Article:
First, by increasing the supply of lodging and accommodating additional visitors, vacation rentals increase economic activity and employment in the county’s tourism business sector. This increase in employment creates demand for housing. Given that the tourist sector employment is dominated by service industries including lodging and food services, with average wages below $30,000 per year, there is, and will continue to be an increased demand for affordably priced housing as the industry grows.

Second, as whole housing units are shifted from providing housing for the county’s low-income and working families to providing lodging for visitors, there will be less housing supply. As these two impacts contribute to what is a larger housing supply problem in Clatsop County, they should be mitigated as a part of a broader effort to expand housing available to the homeless, economically disadvantaged, and the county’s workforce.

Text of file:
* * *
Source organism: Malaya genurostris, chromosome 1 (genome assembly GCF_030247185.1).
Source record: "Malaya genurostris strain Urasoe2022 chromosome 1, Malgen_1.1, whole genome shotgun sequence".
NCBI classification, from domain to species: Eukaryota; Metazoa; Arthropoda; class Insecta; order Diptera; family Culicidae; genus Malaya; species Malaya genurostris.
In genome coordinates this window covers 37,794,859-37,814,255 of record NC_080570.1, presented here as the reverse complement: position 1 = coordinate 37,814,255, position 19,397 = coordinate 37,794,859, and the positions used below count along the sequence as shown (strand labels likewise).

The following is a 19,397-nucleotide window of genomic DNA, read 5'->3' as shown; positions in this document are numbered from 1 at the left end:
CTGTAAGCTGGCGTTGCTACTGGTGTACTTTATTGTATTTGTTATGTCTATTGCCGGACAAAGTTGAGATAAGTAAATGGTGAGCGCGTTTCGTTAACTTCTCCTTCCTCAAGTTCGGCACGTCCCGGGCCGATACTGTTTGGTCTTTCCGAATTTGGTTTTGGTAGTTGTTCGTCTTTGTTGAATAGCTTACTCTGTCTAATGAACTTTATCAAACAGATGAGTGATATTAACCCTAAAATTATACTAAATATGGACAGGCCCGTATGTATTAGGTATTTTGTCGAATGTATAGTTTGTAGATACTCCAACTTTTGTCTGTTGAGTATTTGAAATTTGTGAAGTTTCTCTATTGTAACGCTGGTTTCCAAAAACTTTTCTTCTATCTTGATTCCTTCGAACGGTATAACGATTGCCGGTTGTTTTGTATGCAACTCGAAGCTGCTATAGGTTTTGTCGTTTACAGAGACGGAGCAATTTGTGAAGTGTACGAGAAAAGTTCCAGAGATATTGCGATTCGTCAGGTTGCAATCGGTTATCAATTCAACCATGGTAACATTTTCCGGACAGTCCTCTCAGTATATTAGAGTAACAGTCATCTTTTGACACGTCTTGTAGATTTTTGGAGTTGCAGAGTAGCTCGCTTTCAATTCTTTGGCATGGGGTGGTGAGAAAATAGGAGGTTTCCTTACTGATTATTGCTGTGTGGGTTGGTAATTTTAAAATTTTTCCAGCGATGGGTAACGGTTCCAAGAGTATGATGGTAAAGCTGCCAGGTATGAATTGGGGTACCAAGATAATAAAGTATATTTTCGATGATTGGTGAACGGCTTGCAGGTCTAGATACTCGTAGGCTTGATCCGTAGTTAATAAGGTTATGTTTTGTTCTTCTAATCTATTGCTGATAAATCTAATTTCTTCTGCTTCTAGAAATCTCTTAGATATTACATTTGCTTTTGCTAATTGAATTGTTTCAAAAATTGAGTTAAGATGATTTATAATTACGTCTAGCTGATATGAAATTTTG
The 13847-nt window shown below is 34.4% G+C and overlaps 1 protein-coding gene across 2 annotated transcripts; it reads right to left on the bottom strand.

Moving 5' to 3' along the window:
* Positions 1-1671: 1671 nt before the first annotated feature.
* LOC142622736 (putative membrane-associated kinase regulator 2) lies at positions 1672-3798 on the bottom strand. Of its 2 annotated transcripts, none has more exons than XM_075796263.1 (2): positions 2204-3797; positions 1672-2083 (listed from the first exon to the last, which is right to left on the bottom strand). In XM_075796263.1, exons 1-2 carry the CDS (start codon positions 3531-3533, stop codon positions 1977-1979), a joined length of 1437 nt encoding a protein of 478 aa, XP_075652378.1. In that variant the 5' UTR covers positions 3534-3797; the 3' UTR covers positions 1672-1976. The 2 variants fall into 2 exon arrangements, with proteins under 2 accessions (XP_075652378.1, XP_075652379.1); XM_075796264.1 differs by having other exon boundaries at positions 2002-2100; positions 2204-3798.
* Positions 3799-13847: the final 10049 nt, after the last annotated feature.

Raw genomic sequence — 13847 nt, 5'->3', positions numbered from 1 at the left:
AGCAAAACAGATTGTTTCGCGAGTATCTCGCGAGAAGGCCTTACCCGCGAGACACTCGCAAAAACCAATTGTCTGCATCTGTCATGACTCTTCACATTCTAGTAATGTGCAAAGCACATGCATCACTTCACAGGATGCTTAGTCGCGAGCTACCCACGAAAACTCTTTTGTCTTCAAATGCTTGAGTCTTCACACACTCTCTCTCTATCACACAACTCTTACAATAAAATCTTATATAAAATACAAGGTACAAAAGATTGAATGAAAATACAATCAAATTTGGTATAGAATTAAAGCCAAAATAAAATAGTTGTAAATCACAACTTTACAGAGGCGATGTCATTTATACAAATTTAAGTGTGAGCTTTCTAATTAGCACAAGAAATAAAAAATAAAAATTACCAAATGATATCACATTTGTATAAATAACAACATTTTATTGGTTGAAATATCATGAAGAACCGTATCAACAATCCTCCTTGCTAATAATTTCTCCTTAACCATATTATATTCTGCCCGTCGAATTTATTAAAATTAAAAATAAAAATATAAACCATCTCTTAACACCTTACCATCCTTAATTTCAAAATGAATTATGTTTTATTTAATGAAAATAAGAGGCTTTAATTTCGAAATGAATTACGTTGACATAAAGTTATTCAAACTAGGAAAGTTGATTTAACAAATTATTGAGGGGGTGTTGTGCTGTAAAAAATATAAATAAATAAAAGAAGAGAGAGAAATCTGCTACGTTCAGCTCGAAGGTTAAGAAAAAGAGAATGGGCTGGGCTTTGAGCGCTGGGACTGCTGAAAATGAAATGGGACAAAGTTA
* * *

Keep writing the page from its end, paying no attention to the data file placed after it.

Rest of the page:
The shift of long-term housing to vacation rentals that has already occurred, along with the expectation for the continued rapid growth of the vacation rentals, strongly suggests that additional restrictions, regulations and mitigation measures are needed to protect the county’s supply of affordable housing.

Therefore, county commissioners need to place additional restrictions on vacation-rental housing, lest it make the supply of affordable housing scarcer than it already is.

If commissioners do not limit vacation rentals it will take even more housing away from those who live and work here, benefiting only tourists and other temporary visitors, while leaving our residents and families in the cold.

Any new ordinance needs to provide reasonable and necessary regulations for the licensing of short-term rental of residential dwelling units in order to: